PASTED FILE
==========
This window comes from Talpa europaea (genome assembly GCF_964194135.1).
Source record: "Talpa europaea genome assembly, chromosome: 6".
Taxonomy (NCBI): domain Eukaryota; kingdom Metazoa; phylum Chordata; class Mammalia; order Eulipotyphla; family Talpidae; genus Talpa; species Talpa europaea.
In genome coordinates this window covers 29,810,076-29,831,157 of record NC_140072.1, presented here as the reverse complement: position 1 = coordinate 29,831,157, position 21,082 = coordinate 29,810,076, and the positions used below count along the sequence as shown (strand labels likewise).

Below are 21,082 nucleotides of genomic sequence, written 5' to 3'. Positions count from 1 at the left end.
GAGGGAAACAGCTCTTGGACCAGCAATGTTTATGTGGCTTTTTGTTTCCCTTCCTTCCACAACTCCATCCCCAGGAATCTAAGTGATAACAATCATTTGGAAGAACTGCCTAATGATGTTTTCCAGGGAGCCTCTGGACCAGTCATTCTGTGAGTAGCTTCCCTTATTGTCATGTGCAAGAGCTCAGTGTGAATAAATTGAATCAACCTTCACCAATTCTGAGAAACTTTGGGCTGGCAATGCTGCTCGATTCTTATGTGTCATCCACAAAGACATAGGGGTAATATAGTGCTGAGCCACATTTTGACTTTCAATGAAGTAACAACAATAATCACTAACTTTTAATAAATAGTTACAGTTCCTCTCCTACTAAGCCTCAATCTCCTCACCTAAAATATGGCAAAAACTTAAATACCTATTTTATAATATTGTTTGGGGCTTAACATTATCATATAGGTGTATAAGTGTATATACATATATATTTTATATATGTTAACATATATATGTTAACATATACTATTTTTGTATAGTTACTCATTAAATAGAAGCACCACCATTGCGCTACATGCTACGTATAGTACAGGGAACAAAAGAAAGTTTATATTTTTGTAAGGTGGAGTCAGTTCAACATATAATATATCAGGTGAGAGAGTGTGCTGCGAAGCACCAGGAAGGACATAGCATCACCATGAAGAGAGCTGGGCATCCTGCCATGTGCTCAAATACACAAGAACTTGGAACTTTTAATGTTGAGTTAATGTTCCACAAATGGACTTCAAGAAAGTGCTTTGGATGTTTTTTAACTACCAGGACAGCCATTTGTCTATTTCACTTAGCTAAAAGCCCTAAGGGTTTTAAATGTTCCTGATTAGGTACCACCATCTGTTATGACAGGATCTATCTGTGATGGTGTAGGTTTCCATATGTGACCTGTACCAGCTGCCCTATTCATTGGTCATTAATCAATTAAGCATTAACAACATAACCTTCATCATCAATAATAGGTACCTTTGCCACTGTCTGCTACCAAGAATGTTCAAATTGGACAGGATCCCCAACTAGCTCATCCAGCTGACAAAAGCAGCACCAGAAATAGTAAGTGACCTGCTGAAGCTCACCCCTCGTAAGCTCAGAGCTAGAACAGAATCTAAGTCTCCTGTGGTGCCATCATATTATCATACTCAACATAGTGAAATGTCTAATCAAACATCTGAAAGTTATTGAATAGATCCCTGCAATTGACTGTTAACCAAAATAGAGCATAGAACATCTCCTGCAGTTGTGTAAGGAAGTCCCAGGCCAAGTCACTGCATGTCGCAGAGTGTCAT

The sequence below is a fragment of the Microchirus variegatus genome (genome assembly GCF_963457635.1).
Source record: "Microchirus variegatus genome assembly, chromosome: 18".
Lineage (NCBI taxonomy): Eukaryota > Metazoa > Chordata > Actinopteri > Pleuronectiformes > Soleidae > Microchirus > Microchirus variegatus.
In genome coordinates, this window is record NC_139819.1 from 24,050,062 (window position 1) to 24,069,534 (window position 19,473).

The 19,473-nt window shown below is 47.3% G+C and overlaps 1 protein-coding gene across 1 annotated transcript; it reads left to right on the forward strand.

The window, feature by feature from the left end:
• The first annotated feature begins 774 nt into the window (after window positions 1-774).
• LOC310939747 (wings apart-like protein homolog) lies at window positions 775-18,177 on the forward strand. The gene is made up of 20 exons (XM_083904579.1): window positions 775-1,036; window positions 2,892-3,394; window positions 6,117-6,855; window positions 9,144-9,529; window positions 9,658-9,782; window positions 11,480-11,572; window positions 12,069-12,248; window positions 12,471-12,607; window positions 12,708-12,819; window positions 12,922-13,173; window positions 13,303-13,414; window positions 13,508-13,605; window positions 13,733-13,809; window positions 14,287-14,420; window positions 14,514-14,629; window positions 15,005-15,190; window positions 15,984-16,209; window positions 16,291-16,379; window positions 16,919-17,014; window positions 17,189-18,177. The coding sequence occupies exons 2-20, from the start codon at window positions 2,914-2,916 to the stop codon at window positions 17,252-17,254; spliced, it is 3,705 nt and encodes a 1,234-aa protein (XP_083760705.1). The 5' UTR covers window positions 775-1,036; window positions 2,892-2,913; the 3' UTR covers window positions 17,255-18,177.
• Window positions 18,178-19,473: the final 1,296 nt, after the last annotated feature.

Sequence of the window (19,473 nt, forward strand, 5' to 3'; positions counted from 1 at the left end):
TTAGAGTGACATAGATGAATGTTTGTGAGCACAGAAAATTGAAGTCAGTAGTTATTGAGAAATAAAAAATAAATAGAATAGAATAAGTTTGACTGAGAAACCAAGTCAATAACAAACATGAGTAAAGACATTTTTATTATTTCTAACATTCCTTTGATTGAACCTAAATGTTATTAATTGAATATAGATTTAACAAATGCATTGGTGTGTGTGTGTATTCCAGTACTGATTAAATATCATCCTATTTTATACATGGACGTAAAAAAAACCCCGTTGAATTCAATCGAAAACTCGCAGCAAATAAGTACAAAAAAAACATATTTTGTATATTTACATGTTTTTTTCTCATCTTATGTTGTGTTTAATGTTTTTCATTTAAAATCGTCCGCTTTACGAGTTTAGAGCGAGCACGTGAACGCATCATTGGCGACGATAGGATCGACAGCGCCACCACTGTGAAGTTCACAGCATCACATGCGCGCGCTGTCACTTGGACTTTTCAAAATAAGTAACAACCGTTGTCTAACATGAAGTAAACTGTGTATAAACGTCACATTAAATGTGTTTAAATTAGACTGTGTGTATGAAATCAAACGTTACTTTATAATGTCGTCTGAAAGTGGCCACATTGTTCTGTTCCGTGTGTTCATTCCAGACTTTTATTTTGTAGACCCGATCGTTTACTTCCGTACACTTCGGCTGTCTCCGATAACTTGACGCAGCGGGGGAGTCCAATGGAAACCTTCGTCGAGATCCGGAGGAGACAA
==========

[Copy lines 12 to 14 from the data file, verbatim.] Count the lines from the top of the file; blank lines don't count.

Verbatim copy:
The window, feature by feature from the left end:
• The first annotated feature begins 774 nt into the window (after window positions 1-774).
• LOC310939747 (wings apart-like protein homolog) lies at window positions 775-18,177 on the forward strand. The gene is made up of 20 exons (XM_083904579.1): window positions 775-1,036; window positions 2,892-3,394; window positions 6,117-6,855; window positions 9,144-9,529; window positions 9,658-9,782; window positions 11,480-11,572; window positions 12,069-12,248; window positions 12,471-12,607; window positions 12,708-12,819; window positions 12,922-13,173; window positions 13,303-13,414; window positions 13,508-13,605; window positions 13,733-13,809; window positions 14,287-14,420; window positions 14,514-14,629; window positions 15,005-15,190; window positions 15,984-16,209; window positions 16,291-16,379; window positions 16,919-17,014; window positions 17,189-18,177. The coding sequence occupies exons 2-20, from the start codon at window positions 2,914-2,916 to the stop codon at window positions 17,252-17,254; spliced, it is 3,705 nt and encodes a 1,234-aa protein (XP_083760705.1). The 5' UTR covers window positions 775-1,036; window positions 2,892-2,913; the 3' UTR covers window positions 17,255-18,177.